TORONTO, Ontario-Communication in palliative care is vital for
two overlapping reasons, Robert Buckman, MD, said in his presentation
at the pain management in palliative care workshop.
"If you aren't able to communicate with your patients, you
can't find out how bad their pain is," he said, "and
if you can't find out how bad their pain is, there is zero chance
of your being able to relieve it effectively."
Dr. Buckman, a medical oncologist at Toronto Bayview Regional
Cancer Center, views communication as a set of practical skills
that health care professionals can learn and that can dramatically
improve their ability to assess pain and other factors impacting
on the patient's quality of life.
However, such skills are often difficult to teach. "It's
hard to explain your own personal skills and experiences to other
people," he said.
To provide a framework for teaching communication, Dr. Buckman
has developed a model known as SCANS-Setting, Communication Skills,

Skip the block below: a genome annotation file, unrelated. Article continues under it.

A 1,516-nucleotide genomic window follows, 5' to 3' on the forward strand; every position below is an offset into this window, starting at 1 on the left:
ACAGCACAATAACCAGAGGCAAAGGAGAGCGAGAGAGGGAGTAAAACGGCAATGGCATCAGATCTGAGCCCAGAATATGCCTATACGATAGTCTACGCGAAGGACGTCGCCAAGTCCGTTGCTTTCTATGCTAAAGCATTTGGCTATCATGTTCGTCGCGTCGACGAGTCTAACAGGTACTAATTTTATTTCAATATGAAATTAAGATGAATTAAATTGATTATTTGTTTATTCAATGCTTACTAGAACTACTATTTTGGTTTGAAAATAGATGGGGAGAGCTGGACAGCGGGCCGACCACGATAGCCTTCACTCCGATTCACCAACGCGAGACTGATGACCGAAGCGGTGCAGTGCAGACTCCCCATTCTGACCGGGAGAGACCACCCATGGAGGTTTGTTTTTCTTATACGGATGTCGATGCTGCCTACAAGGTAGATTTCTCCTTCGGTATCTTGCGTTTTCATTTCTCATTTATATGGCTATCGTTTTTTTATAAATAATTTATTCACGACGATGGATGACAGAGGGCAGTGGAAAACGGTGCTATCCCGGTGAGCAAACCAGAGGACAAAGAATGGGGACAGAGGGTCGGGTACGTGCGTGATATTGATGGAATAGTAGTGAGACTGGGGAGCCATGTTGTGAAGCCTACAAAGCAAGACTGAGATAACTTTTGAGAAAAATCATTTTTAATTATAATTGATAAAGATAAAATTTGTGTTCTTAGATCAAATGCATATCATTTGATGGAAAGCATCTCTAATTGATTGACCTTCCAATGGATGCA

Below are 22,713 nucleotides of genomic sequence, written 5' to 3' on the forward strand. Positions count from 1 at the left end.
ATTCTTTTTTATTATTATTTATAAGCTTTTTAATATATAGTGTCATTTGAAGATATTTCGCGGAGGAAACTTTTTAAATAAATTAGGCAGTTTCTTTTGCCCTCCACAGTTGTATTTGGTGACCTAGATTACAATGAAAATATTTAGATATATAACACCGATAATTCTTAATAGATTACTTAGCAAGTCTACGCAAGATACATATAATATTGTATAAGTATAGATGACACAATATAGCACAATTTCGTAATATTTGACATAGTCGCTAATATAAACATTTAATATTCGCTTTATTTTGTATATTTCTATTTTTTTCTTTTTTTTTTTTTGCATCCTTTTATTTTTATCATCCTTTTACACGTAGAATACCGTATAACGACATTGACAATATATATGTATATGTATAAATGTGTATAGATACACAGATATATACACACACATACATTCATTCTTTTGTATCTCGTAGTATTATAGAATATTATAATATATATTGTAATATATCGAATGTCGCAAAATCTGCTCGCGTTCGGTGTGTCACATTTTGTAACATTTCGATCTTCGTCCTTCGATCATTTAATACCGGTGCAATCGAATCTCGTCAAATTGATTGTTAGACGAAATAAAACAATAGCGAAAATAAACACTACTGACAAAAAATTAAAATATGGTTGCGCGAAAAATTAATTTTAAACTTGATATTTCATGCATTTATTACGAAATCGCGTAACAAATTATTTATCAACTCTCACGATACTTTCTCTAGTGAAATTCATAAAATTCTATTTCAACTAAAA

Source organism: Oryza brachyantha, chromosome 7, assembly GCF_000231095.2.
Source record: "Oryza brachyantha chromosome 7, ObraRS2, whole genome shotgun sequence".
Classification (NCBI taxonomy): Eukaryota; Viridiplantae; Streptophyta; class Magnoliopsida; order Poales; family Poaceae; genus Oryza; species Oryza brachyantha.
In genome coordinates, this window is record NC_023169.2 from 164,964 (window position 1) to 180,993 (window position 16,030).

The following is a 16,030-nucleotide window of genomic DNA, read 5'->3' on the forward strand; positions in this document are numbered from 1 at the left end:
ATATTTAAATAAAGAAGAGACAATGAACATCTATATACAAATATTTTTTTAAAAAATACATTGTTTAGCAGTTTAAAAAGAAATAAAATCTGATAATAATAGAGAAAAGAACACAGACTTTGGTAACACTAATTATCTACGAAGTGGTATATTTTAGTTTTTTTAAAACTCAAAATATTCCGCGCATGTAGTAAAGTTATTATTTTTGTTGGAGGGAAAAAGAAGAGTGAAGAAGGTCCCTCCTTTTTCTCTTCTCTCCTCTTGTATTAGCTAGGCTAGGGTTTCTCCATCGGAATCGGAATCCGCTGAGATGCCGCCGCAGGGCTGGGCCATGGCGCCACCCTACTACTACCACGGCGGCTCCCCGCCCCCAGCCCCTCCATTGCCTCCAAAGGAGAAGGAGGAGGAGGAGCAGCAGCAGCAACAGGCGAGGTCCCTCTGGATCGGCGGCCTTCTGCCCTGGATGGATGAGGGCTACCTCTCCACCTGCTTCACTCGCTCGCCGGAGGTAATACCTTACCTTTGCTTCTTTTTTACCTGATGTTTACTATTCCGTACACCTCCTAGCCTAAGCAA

Acknowledgment, Negotiation, Summary.
Getting the setting right involves simple things, like sitting
down, turning off the TV, shutting the door, and drawing the screen
around a hospital bed. Maintaining eye contact is especially important,
he said, "except when the patient is crying or deeply distressed,
because in this situation, eye contact can be interpreted as aggression."
The most basic communication skill is silence: "When the
patient is talking, you don't talk," Dr. Buckman said. When
it is the professional's turn to talk, he advises use of the three
R's: repetition (picking up one word from the patient's
last sentence to use in your next sentence); reflection
("What I seem to be hearing from you is . . ."); and
reiteration (paraphrasing what the patient says).